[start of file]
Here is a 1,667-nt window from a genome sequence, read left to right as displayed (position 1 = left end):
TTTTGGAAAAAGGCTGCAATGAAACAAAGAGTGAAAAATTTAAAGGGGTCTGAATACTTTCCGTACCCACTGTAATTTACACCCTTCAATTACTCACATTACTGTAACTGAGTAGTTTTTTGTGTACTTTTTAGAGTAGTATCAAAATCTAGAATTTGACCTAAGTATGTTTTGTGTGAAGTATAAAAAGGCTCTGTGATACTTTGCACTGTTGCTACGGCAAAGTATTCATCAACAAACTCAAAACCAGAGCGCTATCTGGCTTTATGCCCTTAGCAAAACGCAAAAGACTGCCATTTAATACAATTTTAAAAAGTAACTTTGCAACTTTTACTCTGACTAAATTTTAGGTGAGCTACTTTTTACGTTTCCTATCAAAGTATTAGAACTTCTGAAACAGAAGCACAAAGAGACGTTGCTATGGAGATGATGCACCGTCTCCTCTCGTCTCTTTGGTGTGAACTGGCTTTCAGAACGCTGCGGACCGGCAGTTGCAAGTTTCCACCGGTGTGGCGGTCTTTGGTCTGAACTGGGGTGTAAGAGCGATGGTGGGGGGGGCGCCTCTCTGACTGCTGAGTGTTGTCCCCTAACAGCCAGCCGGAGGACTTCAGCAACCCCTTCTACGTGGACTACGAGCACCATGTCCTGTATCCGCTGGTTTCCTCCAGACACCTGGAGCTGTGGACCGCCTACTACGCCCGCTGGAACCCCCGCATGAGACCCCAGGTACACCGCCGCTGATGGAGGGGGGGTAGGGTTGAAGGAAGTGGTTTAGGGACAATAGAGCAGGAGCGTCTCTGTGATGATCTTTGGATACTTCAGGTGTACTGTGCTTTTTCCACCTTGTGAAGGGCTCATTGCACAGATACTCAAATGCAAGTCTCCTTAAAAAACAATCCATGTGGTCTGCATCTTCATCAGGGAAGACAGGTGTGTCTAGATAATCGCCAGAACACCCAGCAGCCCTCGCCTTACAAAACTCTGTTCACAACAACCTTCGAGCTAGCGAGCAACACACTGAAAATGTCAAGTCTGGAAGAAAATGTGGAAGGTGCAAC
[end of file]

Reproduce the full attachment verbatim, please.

Here is a 1,667-nt window from a genome sequence, read left to right as displayed (position 1 = left end):
TTTTGGAAAAAGGCTGCAATGAAACAAAGAGTGAAAAATTTAAAGGGGTCTGAATACTTTCCGTACCCACTGTAATTTACACCCTTCAATTACTCACATTACTGTAACTGAGTAGTTTTTTGTGTACTTTTTAGAGTAGTATCAAAATCTAGAATTTGACCTAAGTATGTTTTGTGTGAAGTATAAAAAGGCTCTGTGATACTTTGCACTGTTGCTACGGCAAAGTATTCATCAACAAACTCAAAACCAGAGCGCTATCTGGCTTTATGCCCTTAGCAAAACGCAAAAGACTGCCATTTAATACAATTTTAAAAAGTAACTTTGCAACTTTTACTCTGACTAAATTTTAGGTGAGCTACTTTTTACGTTTCCTATCAAAGTATTAGAACTTCTGAAACAGAAGCACAAAGAGACGTTGCTATGGAGATGATGCACCGTCTCCTCTCGTCTCTTTGGTGTGAACTGGCTTTCAGAACGCTGCGGACCGGCAGTTGCAAGTTTCCACCGGTGTGGCGGTCTTTGGTCTGAACTGGGGTGTAAGAGCGATGGTGGGGGGGGCGCCTCTCTGACTGCTGAGTGTTGTCCCCTAACAGCCAGCCGGAGGACTTCAGCAACCCCTTCTACGTGGACTACGAGCACCATGTCCTGTATCCGCTGGTTTCCTCCAGACACCTGGAGCTGTGGACCGCCTACTACGCCCGCTGGAACCCCCGCATGAGACCCCAGGTACACCGCCGCTGATGGAGGGGGGGTAGGGTTGAAGGAAGTGGTTTAGGGACAATAGAGCAGGAGCGTCTCTGTGATGATCTTTGGATACTTCAGGTGTACTGTGCTTTTTCCACCTTGTGAAGGGCTCATTGCACAGATACTCAAATGCAAGTCTCCTTAAAAAACAATCCATGTGGTCTGCATCTTCATCAGGGAAGACAGGTGTGTCTAGATAATCGCCAGAACACCCAGCAGCCCTCGCCTTACAAAACTCTGTTCACAACAACCTTCGAGCTAGCGAGCAACACACTGAAAATGTCAAGTCTGGAAGAAAATGTGGAAGGTGCAAC